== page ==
Wednesday, October 21, 2015

Today by Nick Feik


Distinct signs of competence
The government’s post-Abbott cleanup is going well

The Turnbull government is having considerable success this week completing deals or cleaning up loose ends left by the previous leadership. In contrast with its predecessors, the new team is showing distinct signs of competence.

Yesterday the government announced its response to recommendations made by the Financial System Inquiry (the Murray review), to a notable lack of serious criticism from either business groups or Opposition.

Last night, Trade Minister Andrew Robb reached an agreement with Labor’s Penny Wong on the China-Australia Free Trade Agreement, which will now proceed through parliament and be in effect by December.

Today, the treasurer, Scott Morrison, and social services minister, Christian Porter, presented a revamped family benefits package which abandons many controversial measures first proposed in the 2014 budget, but still cuts around $3.5bn in government benefits (mostly from single-income and single-parent families) in order to pay for the $3.5bn childcare package promised in the 2015 budget. The senate is expected to pass the package in return for various sweeteners.

Labor has claimed victories on the latter two issues, pronouncing that its principled positions have, respectively, protected Australian jobs and benefits for Australian families. But they are minor wins. The real victory is for the Turnbull government, which has in a matter of days demonstrated an ability to negotiate that was entirely absent in the previous leadership.

(As to the deals themselves, they represent simply a slightly more moderate form of neoliberalism than was proposed initially.)

Joe Hockey, who delivered his emotive final speech to parliament today, believes he deserves some credit for setting the Coalition’s agenda, and for his contribution over 19 years, and he probably does. The historical record will show, however, that he achieved very little as treasurer, and left with his tail between his legs. In the meantime, a (rumoured) new American ambassadorship should help to rebuild his large, bruised ego – his age of entitlement is far from over.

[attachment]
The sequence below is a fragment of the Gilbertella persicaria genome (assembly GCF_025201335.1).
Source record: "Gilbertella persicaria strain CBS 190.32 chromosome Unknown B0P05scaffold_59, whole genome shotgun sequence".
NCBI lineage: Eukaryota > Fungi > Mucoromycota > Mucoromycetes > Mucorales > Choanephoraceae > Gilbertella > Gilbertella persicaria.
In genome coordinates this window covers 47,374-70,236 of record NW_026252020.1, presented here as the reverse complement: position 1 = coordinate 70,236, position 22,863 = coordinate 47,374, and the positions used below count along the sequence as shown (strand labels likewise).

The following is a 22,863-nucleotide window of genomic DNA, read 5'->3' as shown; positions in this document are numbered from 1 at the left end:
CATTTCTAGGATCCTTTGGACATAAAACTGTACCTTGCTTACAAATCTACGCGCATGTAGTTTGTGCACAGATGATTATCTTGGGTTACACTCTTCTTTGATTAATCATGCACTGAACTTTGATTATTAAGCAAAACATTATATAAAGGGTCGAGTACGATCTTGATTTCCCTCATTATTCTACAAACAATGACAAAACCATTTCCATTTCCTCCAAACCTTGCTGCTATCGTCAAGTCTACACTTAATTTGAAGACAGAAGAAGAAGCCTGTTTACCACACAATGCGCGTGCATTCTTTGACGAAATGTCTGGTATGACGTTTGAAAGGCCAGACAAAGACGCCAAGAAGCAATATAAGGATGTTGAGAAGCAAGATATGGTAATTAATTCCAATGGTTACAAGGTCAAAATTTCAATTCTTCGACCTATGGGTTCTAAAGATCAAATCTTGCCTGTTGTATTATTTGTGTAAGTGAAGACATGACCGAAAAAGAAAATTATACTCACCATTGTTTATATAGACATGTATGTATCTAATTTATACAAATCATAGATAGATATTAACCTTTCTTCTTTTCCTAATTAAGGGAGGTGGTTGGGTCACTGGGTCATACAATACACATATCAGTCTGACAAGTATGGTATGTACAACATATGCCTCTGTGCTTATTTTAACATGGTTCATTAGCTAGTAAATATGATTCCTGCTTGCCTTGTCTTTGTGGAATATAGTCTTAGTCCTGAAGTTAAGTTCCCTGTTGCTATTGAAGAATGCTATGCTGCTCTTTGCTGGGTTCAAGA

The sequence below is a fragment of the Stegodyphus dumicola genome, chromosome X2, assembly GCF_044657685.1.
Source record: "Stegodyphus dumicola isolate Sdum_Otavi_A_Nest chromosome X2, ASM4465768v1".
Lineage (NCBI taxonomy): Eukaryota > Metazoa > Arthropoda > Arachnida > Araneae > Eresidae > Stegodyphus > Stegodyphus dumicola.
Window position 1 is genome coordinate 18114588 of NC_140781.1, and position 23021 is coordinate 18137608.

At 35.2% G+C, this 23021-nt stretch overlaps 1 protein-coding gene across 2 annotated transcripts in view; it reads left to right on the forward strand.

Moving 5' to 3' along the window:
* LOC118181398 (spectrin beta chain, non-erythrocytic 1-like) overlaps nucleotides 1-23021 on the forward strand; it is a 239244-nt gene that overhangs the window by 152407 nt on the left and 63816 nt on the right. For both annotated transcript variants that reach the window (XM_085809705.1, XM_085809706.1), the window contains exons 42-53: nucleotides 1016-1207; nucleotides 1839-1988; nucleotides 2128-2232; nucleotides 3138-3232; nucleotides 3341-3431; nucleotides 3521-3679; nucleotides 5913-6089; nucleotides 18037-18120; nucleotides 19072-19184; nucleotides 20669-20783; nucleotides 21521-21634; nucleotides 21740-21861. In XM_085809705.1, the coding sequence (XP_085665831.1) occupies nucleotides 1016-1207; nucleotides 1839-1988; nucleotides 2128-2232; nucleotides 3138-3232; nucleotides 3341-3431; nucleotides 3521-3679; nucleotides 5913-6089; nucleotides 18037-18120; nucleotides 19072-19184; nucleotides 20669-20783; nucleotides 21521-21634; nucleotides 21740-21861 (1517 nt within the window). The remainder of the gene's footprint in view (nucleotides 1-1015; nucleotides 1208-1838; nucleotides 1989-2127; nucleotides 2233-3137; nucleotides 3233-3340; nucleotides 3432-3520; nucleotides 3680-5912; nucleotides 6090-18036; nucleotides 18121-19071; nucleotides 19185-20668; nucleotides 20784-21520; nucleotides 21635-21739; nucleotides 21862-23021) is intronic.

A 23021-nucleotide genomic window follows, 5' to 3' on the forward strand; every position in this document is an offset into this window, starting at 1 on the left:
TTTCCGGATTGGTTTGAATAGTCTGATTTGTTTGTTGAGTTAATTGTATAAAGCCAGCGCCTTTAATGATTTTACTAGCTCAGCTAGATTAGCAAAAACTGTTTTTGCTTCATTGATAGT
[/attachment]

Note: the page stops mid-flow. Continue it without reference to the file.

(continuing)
Turnbull and his new cohorts must be feeling satisfied about their transition into power. They would do well to keep themselves in check, however, because the unfinished business of recent years will be ongoing, and won’t always be so readily resolvable. For example: In an extraordinary hearing last night, the National Broadband Network’s chief executive Bill Morrow told senate estimates that NBN Co had recently bought 1800 kms of copper wire and was going to need a lot more to facilitate its rollout. Copper wire!? What year is this, and what kind of broadband network are they building? The former communications minister, Malcolm Turnbull, may yet have some telecommunications business to manage. 

 

Today’s links

Nick Feik

Nick Feik is the editor of The Monthly.

@nickfeik

 

The Monthly Today

Robo-dead

Today’s humiliating backdown could jeopardise the return to surplus

Bring Assange Home: MPs

The US extradition case against the Australian journalist sets a dangerous precedent

2009 forever

Blame the Coalition, not the Greens, for Australia’s decade of climate dysfunction

Go figure

The NDIS minister can rattle off stats, but he’s not convincing everyone


From the front page

Robo-dead

Today’s humiliating backdown could jeopardise the return to surplus

Bring Assange Home: MPs

The US extradition case against the Australian journalist sets a dangerous precedent

Image of Steve Kilbey

The Church frontman Steve Kilbey

The prolific singer-songwriter reflects on four decades and counting in music

Illustration

Bait and switch

Lumping dingoes in with “wild dogs” means the native animals are being deliberately culled


×
×